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The pandemic and working from home have meant internet bandwidth has become as essential a supply as water and power.
The network providers should be reaping the dividends — and they have many more options to add value to and monetise their pipes compared with the older utilities. And yet, the telecoms sector is in a declining and hapless state, says Nic Fildes.
In a farewell column after 20 years on the beat, he says the industry entered 2021 with shares trading at their lowest levels in a decade. Investors have been put off by high capital expenditure, poor returns, huge debts and unconvincing growth promises.
In response, telecoms leaders have renewed calls for consolidation and deregulation in a European market that has suffered a downward spiral in growth in the past decade.
Things seem little better in the US. The T-Mobile-Sprint merger is not working out too well, and Verizon has had to go back to focusing on its network after the failure of its content strategy, selling its Verizon Media business that included Yahoo and AOL. Here, BT is debating what to do with its sports channels.
The emphasis on both sides of the Atlantic is on rolling out fibre and 5G. That’s something at which telcos excel and their “dumb pipes” will be getting a little smarter. The challenge will be whether this time they can capture the value of this next generation of connectivity, or again allow a new breed of companies to make money off the backbone of their efforts.
**This is the last #techFT of 2021. Wishing you the best and good health over the festive period. The newsletter returns on Monday January 10.**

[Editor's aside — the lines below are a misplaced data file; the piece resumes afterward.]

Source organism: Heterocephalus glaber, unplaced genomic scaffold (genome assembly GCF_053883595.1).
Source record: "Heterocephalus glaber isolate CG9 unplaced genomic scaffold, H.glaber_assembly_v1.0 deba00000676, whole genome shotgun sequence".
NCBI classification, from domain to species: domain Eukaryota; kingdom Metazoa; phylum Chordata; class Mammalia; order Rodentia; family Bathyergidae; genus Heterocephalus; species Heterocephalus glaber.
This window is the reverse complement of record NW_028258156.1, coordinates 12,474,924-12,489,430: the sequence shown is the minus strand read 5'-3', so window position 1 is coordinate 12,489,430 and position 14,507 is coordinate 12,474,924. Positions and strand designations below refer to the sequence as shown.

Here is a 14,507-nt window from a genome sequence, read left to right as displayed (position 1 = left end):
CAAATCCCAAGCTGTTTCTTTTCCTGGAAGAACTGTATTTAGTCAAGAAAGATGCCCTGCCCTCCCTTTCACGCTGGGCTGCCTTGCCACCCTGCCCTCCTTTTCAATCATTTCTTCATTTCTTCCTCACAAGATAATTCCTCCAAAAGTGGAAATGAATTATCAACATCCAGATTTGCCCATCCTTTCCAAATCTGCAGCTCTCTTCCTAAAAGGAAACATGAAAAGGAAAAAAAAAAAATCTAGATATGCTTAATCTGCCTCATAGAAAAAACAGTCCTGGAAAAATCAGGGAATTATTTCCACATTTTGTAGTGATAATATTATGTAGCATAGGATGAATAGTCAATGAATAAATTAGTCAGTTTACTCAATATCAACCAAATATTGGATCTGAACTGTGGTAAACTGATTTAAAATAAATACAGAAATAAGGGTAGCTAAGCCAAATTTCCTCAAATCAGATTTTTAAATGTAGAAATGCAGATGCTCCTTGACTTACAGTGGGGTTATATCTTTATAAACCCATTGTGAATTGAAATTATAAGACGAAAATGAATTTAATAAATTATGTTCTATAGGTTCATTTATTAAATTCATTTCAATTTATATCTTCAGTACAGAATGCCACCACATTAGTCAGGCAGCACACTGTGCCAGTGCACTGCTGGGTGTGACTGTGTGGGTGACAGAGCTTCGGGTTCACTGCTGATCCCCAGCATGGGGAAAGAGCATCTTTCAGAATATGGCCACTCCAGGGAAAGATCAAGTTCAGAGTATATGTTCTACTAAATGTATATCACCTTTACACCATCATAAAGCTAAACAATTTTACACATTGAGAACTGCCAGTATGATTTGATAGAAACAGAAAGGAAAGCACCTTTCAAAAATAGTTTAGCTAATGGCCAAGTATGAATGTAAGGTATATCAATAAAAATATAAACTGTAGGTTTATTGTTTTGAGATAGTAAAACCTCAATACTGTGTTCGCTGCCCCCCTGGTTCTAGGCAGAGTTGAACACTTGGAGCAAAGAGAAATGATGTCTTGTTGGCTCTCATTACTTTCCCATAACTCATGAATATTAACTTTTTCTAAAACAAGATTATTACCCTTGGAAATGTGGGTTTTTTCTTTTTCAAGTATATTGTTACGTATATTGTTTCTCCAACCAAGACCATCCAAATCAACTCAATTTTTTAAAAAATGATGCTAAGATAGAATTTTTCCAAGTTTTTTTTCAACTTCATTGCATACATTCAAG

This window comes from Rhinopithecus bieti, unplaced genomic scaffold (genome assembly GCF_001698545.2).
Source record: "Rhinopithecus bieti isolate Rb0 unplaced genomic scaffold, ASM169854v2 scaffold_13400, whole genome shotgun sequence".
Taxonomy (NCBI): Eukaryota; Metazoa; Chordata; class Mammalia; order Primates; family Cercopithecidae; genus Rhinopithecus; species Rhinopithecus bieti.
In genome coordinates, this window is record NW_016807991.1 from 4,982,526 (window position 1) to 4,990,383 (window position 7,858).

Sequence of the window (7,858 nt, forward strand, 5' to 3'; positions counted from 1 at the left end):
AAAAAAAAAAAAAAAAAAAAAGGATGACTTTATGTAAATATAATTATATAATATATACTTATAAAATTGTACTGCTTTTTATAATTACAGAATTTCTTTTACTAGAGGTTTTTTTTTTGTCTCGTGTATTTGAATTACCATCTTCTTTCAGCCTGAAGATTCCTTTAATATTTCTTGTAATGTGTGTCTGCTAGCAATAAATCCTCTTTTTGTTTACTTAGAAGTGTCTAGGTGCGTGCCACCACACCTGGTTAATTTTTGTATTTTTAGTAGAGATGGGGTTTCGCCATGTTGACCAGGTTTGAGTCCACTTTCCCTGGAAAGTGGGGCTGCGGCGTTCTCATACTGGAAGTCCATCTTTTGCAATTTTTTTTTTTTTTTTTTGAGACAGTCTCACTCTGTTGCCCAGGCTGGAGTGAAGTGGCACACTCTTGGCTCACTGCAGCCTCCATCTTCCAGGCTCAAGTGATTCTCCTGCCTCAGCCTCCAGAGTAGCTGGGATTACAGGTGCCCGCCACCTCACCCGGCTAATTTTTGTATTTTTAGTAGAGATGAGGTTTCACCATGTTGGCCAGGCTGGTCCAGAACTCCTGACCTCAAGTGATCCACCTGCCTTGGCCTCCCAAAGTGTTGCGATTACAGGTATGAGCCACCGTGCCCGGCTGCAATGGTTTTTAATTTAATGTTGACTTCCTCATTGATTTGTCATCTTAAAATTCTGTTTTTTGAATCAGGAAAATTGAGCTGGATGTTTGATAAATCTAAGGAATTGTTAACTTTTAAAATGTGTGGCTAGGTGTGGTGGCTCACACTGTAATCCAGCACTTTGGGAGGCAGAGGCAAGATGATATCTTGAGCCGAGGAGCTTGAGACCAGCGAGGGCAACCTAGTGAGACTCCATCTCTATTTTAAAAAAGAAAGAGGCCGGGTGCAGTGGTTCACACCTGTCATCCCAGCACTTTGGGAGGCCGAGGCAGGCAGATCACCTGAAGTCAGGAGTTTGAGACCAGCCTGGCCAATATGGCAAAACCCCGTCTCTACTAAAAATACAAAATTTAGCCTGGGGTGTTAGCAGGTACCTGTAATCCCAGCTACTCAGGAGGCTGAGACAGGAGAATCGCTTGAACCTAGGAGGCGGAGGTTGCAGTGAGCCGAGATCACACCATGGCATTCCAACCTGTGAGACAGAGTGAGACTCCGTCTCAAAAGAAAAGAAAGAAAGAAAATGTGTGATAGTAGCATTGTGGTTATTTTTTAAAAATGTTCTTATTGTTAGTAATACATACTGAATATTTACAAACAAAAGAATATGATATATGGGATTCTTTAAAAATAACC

The Internet of (Five) Things
1. Meta acts against surveillance companies
Meta has issued cease-and-desist warnings against six companies, including controversial Israeli intelligence firm Black Cube, which it claims spied on about 50,000 of its users around the world as part of the growing “surveillance-for-hire” industry.
2. Cashing in on the cloud
The chief of US cloud software company Snowflake cashed in $344m worth of shares in the company this week, taking his total sales in 2021 to more than $600m and capping a spate of selling by leaders of high-flying software companies.
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3. Oracle nears deal to buy health IT company Cerner
Larry Ellison’s company is nearing a deal to acquire the healthcare information technology group for about $30bn, according to people briefed about the matter. The potential deal would be the largest in Oracle’s history and would deepen its connections with the healthcare industry.
4. Palantir to reshore UK data processing from US
The data analytics company known for its defence and national security ties plans to shift its entire UK data processing operation from the US ahead of what experts are calling a global “regulatory tsunami” affecting cross-border data flows.
5. Open source needs better support
The Log4j vulnerability has exposed the sometimes haphazard way that open source software is maintained. In his Inside Business column, Richard Waters looks at the different ways developers can be incentivised to make these programs at the heart of our networks more hacker-proof.
Tech tools — Nurosym
Increasing numbers of non-invasive devices are tapping into the Vagus nerve, which wanders through most of the body, in order to tackle a range of health problems. Jonathan Margolis looked at Sensate, which uses sonic waves to reduce stress, while my sleepless wife has been trying out Nurosym. It is aimed at enhancing sleep quality and treating conditions such as long COVID and depression.
There is no app involved at this stage and the rechargeable device is very simple to operate. Shaped like a simple remote control, a cable from it clips to the tragus bump on your ear. This is fed micropulses of electrical current targeted at the Vagus nerve, with the intensity controlled by plus and minus buttons on the remote. An hour a day using it is recommended.
It’s hard to say whether it has improved my wife’s sleep, as so many other factors are involved, but Nurosym’s makers say clinical studies have shown a “very significant improvement” is possible for long COVID symptoms after 10 days’ use. Nurosym is available for £599, which sounds expensive for such a simple gadget, but the company emphasises this is a medical device. Rivals can cost much more: tVNS® L retails at €3,000 and gammaCore’s device is pay per use at about $3,000 a year.
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